(Bloomberg Opinion) -- It’s been a month since JPMorgan issued a press release announcing JPM Coin, and everyone is as confused now as they were then. No one seems to agree what JPM Coin is, what it’s intended to do, what it competes with, or whether it is a vote of confidence in cryptocurrencies, an attempt to hijack crypto ideas in evil big bank ways, or an unremarkable traditional ledger dressed in crypto clothes for publicity purposes.
I think JPM Coin is a bold attempt to gain a first mover advantage in a potentially lucrative new banking service. It shares more DNA with Bitcoin than any product announcement so far from a major financial institution, but it has some traditional bank in there too.
This diagram from JPMorgan caused the confusion. Unidentified forces are pushing down on a “client reserve account” illustrated by the standard clip-art for a bank or the Parthenon. That causes green dots to emerge and attack a “distributed ledger,” which consist of blocks connected by lines. In step 2, the dots surround the ledger, apparently looking for a way in, while the client reserve account is passive. In step 3, the coins switch sides and attack the account, causing it to explode.
I offer JPMorgan my improved version. Some important changes are that the client reserve account in step 1 is a different one than in step 3, and there shouldn’t be one in step 2. The green dots don’t attack the ledger, they exist in it. I’m not sure about this last bit, there is both a blockchain and a distributed ledger in the JPMorgan idea, but they’re not the same thing. I think the artist drew some blocks and connected them to illustrate a blockchain, but connected them in the wrong way. Or the blocks could represent different copies of a ledger, in which case they should be broadcasting, not linked to neighbors.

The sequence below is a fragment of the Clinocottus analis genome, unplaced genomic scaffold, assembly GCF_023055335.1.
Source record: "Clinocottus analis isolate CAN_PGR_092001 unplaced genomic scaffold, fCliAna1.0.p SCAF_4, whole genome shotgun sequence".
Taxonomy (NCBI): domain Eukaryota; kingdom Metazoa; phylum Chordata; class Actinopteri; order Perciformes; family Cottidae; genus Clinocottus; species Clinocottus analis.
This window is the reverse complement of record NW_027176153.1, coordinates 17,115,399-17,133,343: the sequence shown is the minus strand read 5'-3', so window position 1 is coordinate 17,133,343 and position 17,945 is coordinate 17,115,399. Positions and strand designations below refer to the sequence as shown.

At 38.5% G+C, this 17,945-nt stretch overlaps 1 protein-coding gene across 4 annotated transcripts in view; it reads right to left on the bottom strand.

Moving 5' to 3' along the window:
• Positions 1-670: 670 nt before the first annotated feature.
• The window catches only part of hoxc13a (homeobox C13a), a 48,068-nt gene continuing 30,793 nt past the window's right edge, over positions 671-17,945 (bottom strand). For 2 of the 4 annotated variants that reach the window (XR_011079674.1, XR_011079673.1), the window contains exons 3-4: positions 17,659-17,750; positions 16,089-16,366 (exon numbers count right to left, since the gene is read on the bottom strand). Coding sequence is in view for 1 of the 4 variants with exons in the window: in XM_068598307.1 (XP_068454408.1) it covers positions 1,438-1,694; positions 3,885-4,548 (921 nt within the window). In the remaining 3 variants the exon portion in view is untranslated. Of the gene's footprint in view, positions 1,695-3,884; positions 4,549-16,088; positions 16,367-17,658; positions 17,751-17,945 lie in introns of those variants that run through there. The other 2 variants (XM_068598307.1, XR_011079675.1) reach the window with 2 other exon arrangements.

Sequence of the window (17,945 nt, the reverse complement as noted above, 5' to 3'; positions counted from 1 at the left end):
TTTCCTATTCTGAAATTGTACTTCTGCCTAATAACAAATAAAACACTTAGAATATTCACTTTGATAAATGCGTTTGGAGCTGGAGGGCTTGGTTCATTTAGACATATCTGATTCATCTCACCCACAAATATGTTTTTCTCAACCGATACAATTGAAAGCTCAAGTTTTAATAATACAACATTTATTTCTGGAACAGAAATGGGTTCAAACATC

Why are multiple arrows going in and out of each account? JPMorgan consists of hundreds of legal entities, just like many of its clients. Each legal entity can have many accounts with JPMorgan, of different types. Verifying transfers are legal and correct makes normal bank transfers slow and error-prone.
It appears JPMorgan will solve this by making each client open a single account for JPM Coin purchases and redemptions. Account openings will be slow and careful. Purchases and redemptions may not always be immediate, but once converted to JPMCoin, transfers should be quick and error-free.
But why not call the units in the blockchain “dollars” instead of “JPM Coin”? For one thing, they’re not dollars. Technically, and confusingly, they are “eurodollars.” That is, they are unsecured promises by a bank to give you dollars. One possible reason for using JPM Coin is to reduce regulation, including reserve and capital requirements, but the regulatory view is not yet clear.
I suspect a more important reason is the same one why sovereigns throughout history have issued their own currencies — it’s very profitable. JPMorgan promises to buy JPM Coin for $1, but it could sell them for more. Or it could create its own JPM Coins for spending or lending, without funding them with dollars. JPMorgan is not allowed to create dollars for spending, and if it does it for lending, it has to adhere to strict rules and set aside capital.